The Job Market Crashes to Earth

If you happened to hear a loud, sustained moan of pain around 8:30 this morning, chances are it was the collective sound of the financial world reading the this month's jobs report. Employers added an anemic 69,000 positions to their payrolls in April, less than half of the 150,000 economists were predicting as of yesterday. Worse yet, the labor department revised down its estimate for March's jobs growth, from 115,000 all the way to 77,000. The unemployment rate ticked up slightly to 8.2 percent, as a few more Americans started hunting for work again (having apparently waited for the wrong time).  

It was ugly. Like, Freddy Krueger ugly. 

Earlier in the year, it seemed as if the U.S. labor market might be capable of defying the gravity of the world's economic problems. The country gained an average of 226,000 jobs a month from January though March, expanding as Europe spiraled into crisis and China showed signs of slowing down. But it might have been false hope. We know some of that economic activity was the result of an unusually warm winter, which moved up construction work earlier into the year. This month, building jobs shrank by 28,000 when seasonal adjustments are taken into account.  

In short, there now two months of data showing that we too are being dragged down into the globe's mess, which is only becoming more severe. Europe has proven itself chronically incapable of getting its act together. China's woes are accelerating as its factory production slides. These are our export markets, and as they contract, our factories, which have been the backbone of this recovery, are going to be in trouble. Already, May manufacturing output grew at the slowest rate in three months. And with Congress effectively on hiatus until the election, there isn't much sign that any help will come from our elected officials. The job market's only lifeline may be the Federal Reserve, which could try to inject some life into the economy by printing more money if hiring continues to disappoint. But there are no guarantees.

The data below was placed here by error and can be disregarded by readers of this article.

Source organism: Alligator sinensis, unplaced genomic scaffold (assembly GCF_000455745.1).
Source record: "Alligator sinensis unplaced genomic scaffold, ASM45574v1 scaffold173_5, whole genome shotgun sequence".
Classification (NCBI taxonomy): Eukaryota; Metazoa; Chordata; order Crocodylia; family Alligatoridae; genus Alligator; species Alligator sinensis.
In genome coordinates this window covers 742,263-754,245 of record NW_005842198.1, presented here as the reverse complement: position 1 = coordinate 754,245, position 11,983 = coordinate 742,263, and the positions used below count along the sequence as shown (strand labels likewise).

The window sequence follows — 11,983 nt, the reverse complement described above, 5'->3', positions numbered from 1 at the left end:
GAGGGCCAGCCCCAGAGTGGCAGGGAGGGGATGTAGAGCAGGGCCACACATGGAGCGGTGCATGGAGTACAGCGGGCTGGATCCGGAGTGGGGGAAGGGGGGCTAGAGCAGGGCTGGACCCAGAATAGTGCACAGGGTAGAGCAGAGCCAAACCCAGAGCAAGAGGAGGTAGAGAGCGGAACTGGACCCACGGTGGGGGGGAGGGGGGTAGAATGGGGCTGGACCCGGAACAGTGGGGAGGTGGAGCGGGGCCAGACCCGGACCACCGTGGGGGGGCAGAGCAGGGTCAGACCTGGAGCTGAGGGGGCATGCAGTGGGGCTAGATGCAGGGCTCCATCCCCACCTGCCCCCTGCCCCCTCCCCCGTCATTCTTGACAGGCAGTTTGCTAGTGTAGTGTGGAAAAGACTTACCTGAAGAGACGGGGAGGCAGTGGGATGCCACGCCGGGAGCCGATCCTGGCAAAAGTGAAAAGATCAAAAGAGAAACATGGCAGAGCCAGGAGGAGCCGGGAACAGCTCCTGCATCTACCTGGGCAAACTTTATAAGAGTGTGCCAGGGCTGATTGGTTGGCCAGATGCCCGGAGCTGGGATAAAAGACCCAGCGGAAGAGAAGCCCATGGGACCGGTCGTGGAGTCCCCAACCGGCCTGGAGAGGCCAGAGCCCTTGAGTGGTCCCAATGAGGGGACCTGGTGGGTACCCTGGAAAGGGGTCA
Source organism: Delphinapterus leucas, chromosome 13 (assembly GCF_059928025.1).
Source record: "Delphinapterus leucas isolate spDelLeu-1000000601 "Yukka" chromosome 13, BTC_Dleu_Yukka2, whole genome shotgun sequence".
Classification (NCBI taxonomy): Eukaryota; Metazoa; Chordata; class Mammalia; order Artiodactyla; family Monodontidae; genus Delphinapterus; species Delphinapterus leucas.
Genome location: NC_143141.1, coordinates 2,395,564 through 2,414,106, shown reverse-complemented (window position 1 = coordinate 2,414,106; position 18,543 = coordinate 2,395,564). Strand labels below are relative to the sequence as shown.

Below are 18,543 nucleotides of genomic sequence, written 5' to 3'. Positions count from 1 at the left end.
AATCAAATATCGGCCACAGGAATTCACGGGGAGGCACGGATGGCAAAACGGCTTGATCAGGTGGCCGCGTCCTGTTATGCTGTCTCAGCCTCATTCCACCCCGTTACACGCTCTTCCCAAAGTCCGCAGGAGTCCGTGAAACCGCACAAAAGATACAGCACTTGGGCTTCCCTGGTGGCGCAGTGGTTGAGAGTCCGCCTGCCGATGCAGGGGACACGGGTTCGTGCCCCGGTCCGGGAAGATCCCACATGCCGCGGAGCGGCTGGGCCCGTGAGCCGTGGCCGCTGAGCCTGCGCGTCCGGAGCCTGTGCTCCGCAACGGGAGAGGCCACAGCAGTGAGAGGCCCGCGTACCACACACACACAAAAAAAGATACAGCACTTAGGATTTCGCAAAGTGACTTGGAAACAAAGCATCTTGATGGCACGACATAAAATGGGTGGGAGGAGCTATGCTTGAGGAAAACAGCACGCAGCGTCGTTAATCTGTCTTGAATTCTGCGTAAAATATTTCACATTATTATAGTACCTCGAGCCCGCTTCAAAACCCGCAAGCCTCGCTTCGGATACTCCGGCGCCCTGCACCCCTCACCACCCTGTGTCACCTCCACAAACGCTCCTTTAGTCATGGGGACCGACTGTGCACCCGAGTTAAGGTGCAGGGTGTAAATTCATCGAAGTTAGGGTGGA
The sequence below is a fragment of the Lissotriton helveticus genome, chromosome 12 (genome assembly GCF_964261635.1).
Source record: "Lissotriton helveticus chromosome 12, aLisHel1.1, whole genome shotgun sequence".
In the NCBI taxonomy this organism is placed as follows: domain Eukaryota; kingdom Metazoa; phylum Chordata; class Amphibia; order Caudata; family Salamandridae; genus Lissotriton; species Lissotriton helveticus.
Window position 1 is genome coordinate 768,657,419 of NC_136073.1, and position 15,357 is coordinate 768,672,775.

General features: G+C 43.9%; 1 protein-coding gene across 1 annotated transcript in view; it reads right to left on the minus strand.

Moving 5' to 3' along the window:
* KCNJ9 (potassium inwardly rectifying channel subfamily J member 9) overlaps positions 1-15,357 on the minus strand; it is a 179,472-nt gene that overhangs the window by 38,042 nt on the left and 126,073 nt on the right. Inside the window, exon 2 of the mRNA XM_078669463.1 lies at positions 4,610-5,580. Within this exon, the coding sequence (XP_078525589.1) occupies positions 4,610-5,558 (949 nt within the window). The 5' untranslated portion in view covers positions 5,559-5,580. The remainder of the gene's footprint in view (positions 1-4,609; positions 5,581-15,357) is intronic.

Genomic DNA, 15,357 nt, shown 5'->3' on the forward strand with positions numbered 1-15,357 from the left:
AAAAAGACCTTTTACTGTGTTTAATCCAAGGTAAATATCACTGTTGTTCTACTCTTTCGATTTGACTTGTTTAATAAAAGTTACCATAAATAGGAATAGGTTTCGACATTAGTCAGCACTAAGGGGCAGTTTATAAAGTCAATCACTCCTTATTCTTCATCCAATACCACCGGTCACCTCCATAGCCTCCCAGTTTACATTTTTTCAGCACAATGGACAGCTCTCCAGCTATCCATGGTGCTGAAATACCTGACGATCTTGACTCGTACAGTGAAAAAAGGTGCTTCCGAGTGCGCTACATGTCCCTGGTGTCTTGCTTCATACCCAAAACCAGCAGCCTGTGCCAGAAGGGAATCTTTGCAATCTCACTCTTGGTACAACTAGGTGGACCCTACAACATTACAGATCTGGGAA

To put today's results in a long term perspective, I headed over to the Hamilton Project's recovery calculator, which lets you forecast how long it will take the country to return to pre-recession employment levels. If we added 208,000 jobs a month, which was the average during the best year of the oughts, we'd make it by around 2020. For some macabre fun, I plugged in 69,000. It couldn't give me an answer. 


Our jobs growth is lower than anybody contemplated it might be a few months ago. And without some help, there's no sign things are going to improve. 
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Jordan Weissmann is a senior associate editor at The Atlantic.

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